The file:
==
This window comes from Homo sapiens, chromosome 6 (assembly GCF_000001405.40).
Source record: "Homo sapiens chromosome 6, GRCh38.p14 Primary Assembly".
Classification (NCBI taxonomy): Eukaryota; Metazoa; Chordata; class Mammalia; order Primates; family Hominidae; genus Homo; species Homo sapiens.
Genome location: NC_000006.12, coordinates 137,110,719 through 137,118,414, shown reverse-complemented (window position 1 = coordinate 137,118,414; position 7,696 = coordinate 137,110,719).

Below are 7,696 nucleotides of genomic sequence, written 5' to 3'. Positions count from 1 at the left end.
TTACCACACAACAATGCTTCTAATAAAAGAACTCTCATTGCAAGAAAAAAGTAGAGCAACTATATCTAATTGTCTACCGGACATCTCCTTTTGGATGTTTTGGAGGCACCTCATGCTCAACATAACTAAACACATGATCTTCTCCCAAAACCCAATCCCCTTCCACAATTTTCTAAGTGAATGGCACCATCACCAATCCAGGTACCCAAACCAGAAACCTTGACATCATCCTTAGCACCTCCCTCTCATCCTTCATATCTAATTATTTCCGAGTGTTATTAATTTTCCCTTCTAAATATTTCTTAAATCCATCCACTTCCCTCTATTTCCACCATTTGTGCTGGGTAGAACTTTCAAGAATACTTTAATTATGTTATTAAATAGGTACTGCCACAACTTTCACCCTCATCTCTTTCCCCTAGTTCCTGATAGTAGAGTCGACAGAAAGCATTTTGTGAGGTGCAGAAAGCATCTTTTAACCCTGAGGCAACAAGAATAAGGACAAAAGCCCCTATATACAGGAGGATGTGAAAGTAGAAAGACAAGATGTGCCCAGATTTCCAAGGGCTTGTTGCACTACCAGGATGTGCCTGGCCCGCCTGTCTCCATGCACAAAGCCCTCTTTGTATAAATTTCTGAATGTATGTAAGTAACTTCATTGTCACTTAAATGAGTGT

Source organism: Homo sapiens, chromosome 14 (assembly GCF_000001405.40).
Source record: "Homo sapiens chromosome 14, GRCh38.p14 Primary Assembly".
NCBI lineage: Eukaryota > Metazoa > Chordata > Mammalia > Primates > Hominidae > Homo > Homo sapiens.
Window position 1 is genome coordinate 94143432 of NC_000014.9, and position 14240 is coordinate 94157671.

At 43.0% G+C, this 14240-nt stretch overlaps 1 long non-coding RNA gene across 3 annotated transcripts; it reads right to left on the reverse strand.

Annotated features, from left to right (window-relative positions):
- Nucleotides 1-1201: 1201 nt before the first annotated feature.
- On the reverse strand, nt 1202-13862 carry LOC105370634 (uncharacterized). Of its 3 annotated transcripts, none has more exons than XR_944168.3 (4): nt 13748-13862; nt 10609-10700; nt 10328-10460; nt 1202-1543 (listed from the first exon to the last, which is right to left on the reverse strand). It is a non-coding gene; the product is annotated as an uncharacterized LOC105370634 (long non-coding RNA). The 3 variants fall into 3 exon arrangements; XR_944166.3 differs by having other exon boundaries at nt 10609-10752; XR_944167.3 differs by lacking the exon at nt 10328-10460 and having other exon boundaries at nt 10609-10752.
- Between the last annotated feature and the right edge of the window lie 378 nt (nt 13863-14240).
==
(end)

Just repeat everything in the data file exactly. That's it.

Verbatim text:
This window comes from Homo sapiens, chromosome 6 (assembly GCF_000001405.40).
Source record: "Homo sapiens chromosome 6, GRCh38.p14 Primary Assembly".
Classification (NCBI taxonomy): Eukaryota; Metazoa; Chordata; class Mammalia; order Primates; family Hominidae; genus Homo; species Homo sapiens.
Genome location: NC_000006.12, coordinates 137,110,719 through 137,118,414, shown reverse-complemented (window position 1 = coordinate 137,118,414; position 7,696 = coordinate 137,110,719).

Below are 7,696 nucleotides of genomic sequence, written 5' to 3'. Positions count from 1 at the left end.
TTACCACACAACAATGCTTCTAATAAAAGAACTCTCATTGCAAGAAAAAAGTAGAGCAACTATATCTAATTGTCTACCGGACATCTCCTTTTGGATGTTTTGGAGGCACCTCATGCTCAACATAACTAAACACATGATCTTCTCCCAAAACCCAATCCCCTTCCACAATTTTCTAAGTGAATGGCACCATCACCAATCCAGGTACCCAAACCAGAAACCTTGACATCATCCTTAGCACCTCCCTCTCATCCTTCATATCTAATTATTTCCGAGTGTTATTAATTTTCCCTTCTAAATATTTCTTAAATCCATCCACTTCCCTCTATTTCCACCATTTGTGCTGGGTAGAACTTTCAAGAATACTTTAATTATGTTATTAAATAGGTACTGCCACAACTTTCACCCTCATCTCTTTCCCCTAGTTCCTGATAGTAGAGTCGACAGAAAGCATTTTGTGAGGTGCAGAAAGCATCTTTTAACCCTGAGGCAACAAGAATAAGGACAAAAGCCCCTATATACAGGAGGATGTGAAAGTAGAAAGACAAGATGTGCCCAGATTTCCAAGGGCTTGTTGCACTACCAGGATGTGCCTGGCCCGCCTGTCTCCATGCACAAAGCCCTCTTTGTATAAATTTCTGAATGTATGTAAGTAACTTCATTGTCACTTAAATGAGTGT

Source organism: Homo sapiens, chromosome 14 (assembly GCF_000001405.40).
Source record: "Homo sapiens chromosome 14, GRCh38.p14 Primary Assembly".
NCBI lineage: Eukaryota > Metazoa > Chordata > Mammalia > Primates > Hominidae > Homo > Homo sapiens.
Window position 1 is genome coordinate 94143432 of NC_000014.9, and position 14240 is coordinate 94157671.

At 43.0% G+C, this 14240-nt stretch overlaps 1 long non-coding RNA gene across 3 annotated transcripts; it reads right to left on the reverse strand.

Annotated features, from left to right (window-relative positions):
- Nucleotides 1-1201: 1201 nt before the first annotated feature.
- On the reverse strand, nt 1202-13862 carry LOC105370634 (uncharacterized). Of its 3 annotated transcripts, none has more exons than XR_944168.3 (4): nt 13748-13862; nt 10609-10700; nt 10328-10460; nt 1202-1543 (listed from the first exon to the last, which is right to left on the reverse strand). It is a non-coding gene; the product is annotated as an uncharacterized LOC105370634 (long non-coding RNA). The 3 variants fall into 3 exon arrangements; XR_944166.3 differs by having other exon boundaries at nt 10609-10752; XR_944167.3 differs by lacking the exon at nt 10328-10460 and having other exon boundaries at nt 10609-10752.
- Between the last annotated feature and the right edge of the window lie 378 nt (nt 13863-14240).